6 verbs that are shaping the modern Web

Wired‘s co-founder sums up the latest trends in these six terms. Do you agree?

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I came across an interesting article about six verbs for the Web from senior Wired maverick Kevin Kelly.

He discussed these verbs in his opening keynote at the Web 2.0 conference, which he said he believes are the prevailing forces shaping modern Web culture.

They are: screening, interacting, sharing, flowing, accessing, and generating.

Come again? Can you make the connection between these six words and the Web? They’re not more popular words than, say, Twitter, Facebook, YouTube, Quora, Foursquare, RSS, or blogs. They could be used to describe almost anything.

But therein lies the magic. Allow me to explain.

1. Screening. Twenty or so years ago, the prediction would be that the Web would be like TV with a gazillion channels. But it turns out “they” were wrong. The “screens in our lives are taking the Web everywhere, to the screen in Starbucks, smartphones, tablets, the living room, the workplace, etc.” Kelly predicts one screen could rule us all and that whoever invents it will become really, really wealthy.

2. Interacting. Remember when you saw “Minority Report” and thought it impossible to manipulate images on a computer as Tom Cruise did? Well, it’s here—kind of. Kelly refers to the way we interact with content and how the Web responds by adapting to our behavior. Now it’s possible for app developers to adapt their products and solutions to our emotions and individual needs.

3. Sharing. Everything that can be shared will be shared, and Kelly thinks we’re in the very infancy of this movement as demonstrated by Twitter, Facebook and Foursquare. This won’t surprise those who use the social Web every day, but sharing enhances content’s value.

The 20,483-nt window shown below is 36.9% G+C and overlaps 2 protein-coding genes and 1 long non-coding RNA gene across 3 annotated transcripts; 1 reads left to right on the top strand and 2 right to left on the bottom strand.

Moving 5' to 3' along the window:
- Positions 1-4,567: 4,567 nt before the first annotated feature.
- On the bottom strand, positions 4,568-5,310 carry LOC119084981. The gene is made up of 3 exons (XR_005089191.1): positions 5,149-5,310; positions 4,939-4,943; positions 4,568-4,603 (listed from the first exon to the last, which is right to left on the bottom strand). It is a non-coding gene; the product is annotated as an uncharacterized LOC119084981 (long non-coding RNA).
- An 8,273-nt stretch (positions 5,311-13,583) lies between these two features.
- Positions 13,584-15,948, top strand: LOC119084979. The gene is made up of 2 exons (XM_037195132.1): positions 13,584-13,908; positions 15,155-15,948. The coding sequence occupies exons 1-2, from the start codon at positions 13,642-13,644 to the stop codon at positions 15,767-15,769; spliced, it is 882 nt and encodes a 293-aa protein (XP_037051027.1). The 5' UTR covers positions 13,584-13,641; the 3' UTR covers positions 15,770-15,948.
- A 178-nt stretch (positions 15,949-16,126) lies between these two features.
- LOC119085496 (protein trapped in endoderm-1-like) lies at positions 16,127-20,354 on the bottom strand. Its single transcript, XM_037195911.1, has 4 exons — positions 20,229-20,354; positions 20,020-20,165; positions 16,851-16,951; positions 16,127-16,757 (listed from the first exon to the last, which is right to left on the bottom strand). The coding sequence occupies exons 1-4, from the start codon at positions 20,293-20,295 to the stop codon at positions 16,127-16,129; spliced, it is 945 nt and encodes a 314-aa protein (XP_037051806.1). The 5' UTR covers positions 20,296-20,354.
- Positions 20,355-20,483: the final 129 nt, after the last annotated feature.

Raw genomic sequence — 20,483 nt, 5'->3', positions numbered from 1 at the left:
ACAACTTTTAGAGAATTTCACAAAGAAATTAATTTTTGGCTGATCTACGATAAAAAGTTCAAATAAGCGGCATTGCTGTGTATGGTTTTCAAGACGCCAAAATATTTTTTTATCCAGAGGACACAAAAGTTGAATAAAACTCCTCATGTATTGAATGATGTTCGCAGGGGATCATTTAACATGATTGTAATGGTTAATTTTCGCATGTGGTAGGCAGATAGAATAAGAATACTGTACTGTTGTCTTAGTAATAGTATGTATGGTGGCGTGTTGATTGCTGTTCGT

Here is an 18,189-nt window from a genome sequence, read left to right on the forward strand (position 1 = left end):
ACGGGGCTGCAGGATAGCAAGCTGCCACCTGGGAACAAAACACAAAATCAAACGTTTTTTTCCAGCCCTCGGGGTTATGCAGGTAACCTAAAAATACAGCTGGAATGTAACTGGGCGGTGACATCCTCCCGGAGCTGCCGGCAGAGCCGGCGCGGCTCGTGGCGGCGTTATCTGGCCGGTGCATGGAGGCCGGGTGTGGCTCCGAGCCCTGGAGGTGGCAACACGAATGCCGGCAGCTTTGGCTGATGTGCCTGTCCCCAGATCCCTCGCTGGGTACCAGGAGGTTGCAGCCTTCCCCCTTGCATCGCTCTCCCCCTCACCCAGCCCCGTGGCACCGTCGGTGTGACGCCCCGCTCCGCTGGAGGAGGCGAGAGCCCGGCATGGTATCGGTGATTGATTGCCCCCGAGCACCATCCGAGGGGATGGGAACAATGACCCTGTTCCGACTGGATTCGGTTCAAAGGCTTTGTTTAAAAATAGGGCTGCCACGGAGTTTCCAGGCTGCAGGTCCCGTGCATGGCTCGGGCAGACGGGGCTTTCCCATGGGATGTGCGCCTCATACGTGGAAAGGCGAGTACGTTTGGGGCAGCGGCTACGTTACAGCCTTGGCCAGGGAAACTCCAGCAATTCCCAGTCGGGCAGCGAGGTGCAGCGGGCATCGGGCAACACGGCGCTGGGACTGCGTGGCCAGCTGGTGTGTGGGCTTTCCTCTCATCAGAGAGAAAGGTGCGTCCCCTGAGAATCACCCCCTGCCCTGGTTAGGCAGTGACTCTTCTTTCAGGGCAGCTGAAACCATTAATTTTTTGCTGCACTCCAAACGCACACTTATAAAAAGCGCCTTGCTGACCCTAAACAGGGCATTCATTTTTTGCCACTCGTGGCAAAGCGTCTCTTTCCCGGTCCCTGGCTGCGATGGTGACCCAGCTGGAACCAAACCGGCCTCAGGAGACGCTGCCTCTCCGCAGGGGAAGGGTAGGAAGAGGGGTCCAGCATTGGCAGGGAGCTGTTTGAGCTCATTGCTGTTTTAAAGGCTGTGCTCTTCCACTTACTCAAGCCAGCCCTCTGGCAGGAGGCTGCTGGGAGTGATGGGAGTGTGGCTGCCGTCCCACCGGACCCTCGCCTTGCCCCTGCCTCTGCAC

4. Flowing. I think Kelly uses “flowing” instead of “streaming,” with which most of us are familiar. “Streams are everywhere now, on all of those screens in the screening trend. We can watch movies, listen to music, play games, and participate in conversations by tapping into these streams on the Web.”

5. Accessing. We used to own everything. It still kills me that we bought a server (for a lot of money) five years ago, and it’s already obsolete. Now, as long as we can instantly access what we need, we don’t care if we own it. That goes for files, games, movies, books, etc.

Kelly says, “If you can access your collection from anywhere by logging into the cloud, you won’t need to own it. All of the music on the planet can now fit on one six-terabyte hard disk drive in a computer you can buy for $585. But there is no reason to carry it around.”

6. Generating. Anything digital that can be copied will be copied. We can’t prevent it. Sure, we can put in things to monitor how our information is being distributed, but we really can’t prevent people from copying illegally. What you should do is focus on giving users the opportunity to generate their own content so it’s personalized and customized.

A few weeks ago, Paul Sutton asked me where I thought content development and delivery would go, and I told him that we watch the music industry pretty closely. That industry has seen a complete wipeout because of digital piracy, but musicians now can charge more for concerts and can have them more often and in smaller venues, because that experience can’t be replicated or stolen as easily.

Gini Dietrich is founder and CEO of Arment Dietrich, Inc. This post originally ran on Spin Sucks.


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